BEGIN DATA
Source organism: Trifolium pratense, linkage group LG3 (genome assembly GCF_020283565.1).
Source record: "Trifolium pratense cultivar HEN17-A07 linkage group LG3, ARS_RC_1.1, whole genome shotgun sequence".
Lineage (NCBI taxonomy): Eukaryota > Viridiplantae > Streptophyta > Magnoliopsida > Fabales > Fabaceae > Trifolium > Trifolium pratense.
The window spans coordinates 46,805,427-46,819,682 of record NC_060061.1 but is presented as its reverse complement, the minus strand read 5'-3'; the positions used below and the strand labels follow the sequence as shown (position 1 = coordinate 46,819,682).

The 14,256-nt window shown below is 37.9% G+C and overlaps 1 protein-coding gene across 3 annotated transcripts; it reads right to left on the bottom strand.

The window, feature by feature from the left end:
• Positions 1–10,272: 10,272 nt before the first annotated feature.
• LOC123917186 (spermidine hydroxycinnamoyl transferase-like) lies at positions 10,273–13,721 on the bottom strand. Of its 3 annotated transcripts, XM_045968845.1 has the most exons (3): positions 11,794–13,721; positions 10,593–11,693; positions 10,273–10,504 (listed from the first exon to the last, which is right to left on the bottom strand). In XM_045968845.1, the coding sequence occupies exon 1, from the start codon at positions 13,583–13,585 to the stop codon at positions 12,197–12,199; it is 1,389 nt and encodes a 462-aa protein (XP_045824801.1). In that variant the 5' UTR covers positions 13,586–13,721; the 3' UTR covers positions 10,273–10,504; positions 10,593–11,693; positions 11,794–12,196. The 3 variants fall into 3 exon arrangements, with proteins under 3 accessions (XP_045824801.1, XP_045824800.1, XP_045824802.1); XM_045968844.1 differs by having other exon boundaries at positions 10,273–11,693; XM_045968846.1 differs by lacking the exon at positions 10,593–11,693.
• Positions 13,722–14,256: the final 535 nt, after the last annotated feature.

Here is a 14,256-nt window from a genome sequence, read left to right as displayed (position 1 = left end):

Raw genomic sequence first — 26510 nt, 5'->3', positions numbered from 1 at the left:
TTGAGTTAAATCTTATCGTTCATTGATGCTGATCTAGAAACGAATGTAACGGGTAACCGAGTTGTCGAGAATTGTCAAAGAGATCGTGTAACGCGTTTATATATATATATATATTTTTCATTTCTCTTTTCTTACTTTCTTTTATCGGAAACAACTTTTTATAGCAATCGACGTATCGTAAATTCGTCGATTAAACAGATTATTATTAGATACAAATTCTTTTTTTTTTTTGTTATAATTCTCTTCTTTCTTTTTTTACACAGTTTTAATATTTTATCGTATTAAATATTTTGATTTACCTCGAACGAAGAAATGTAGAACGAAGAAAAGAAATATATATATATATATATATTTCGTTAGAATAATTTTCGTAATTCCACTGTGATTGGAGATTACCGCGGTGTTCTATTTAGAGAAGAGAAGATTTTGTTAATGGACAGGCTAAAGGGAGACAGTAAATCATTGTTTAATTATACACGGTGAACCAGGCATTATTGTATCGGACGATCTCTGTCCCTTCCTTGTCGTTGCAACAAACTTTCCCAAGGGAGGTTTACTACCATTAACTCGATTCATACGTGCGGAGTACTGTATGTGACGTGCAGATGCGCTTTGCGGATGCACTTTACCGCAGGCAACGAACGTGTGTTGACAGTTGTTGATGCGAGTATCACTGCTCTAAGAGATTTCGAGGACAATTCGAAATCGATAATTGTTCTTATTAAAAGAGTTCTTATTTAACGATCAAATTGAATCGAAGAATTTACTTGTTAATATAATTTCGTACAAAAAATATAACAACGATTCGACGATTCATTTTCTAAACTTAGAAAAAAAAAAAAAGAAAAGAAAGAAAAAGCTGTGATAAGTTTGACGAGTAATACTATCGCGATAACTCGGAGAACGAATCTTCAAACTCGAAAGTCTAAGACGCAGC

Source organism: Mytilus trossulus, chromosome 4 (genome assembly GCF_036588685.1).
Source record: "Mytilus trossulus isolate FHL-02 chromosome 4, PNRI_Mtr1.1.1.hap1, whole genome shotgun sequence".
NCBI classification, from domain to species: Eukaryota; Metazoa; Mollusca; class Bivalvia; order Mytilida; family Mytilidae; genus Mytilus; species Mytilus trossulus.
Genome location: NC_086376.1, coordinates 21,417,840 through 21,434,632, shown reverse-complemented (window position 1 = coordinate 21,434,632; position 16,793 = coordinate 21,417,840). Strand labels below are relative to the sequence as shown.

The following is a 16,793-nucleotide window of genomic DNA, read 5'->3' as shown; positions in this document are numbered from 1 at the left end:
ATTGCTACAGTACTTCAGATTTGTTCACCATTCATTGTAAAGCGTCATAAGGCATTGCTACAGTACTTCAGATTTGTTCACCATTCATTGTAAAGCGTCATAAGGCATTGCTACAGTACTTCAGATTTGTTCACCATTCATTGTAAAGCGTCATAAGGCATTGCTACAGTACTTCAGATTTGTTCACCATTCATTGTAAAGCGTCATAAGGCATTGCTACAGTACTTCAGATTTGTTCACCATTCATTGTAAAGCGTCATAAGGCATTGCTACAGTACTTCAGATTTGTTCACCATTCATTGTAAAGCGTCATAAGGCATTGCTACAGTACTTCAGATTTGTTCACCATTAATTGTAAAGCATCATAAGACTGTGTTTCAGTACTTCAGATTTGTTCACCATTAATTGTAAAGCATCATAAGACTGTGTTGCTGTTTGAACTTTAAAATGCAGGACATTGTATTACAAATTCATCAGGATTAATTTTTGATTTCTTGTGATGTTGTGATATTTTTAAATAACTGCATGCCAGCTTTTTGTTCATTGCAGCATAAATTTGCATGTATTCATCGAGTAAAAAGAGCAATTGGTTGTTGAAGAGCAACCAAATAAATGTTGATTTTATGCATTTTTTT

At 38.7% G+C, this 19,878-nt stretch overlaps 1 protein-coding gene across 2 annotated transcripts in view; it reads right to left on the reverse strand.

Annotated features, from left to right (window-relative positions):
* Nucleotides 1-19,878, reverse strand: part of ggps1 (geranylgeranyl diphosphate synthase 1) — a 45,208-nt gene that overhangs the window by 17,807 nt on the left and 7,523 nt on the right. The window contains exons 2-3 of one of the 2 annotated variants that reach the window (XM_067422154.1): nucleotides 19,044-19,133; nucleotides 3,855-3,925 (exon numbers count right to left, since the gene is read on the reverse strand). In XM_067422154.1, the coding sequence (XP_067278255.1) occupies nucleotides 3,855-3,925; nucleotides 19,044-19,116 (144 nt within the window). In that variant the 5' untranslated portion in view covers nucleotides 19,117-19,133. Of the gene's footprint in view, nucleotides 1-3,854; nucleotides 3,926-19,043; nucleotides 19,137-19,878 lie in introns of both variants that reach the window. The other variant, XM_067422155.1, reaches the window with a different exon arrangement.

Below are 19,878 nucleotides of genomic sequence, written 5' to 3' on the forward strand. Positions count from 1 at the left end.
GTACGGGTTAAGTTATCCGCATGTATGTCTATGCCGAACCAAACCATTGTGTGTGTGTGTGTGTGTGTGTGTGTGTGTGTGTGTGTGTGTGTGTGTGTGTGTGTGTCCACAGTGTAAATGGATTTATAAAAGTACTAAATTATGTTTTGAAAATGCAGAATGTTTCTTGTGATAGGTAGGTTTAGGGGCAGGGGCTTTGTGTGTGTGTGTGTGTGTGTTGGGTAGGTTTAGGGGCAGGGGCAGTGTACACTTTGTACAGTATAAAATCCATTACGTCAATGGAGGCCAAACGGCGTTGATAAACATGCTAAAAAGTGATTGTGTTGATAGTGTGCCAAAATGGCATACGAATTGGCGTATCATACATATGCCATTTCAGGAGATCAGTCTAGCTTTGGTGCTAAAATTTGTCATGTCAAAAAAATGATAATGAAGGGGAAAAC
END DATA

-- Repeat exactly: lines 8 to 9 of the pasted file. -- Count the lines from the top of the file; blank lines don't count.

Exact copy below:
• LOC123917186 (spermidine hydroxycinnamoyl transferase-like) lies at positions 10,273–13,721 on the bottom strand. Of its 3 annotated transcripts, XM_045968845.1 has the most exons (3): positions 11,794–13,721; positions 10,593–11,693; positions 10,273–10,504 (listed from the first exon to the last, which is right to left on the bottom strand). In XM_045968845.1, the coding sequence occupies exon 1, from the start codon at positions 13,583–13,585 to the stop codon at positions 12,197–12,199; it is 1,389 nt and encodes a 462-aa protein (XP_045824801.1). In that variant the 5' UTR covers positions 13,586–13,721; the 3' UTR covers positions 10,273–10,504; positions 10,593–11,693; positions 11,794–12,196. The 3 variants fall into 3 exon arrangements, with proteins under 3 accessions (XP_045824801.1, XP_045824800.1, XP_045824802.1); XM_045968844.1 differs by having other exon boundaries at positions 10,273–11,693; XM_045968846.1 differs by lacking the exon at positions 10,593–11,693.
• Positions 13,722–14,256: the final 535 nt, after the last annotated feature.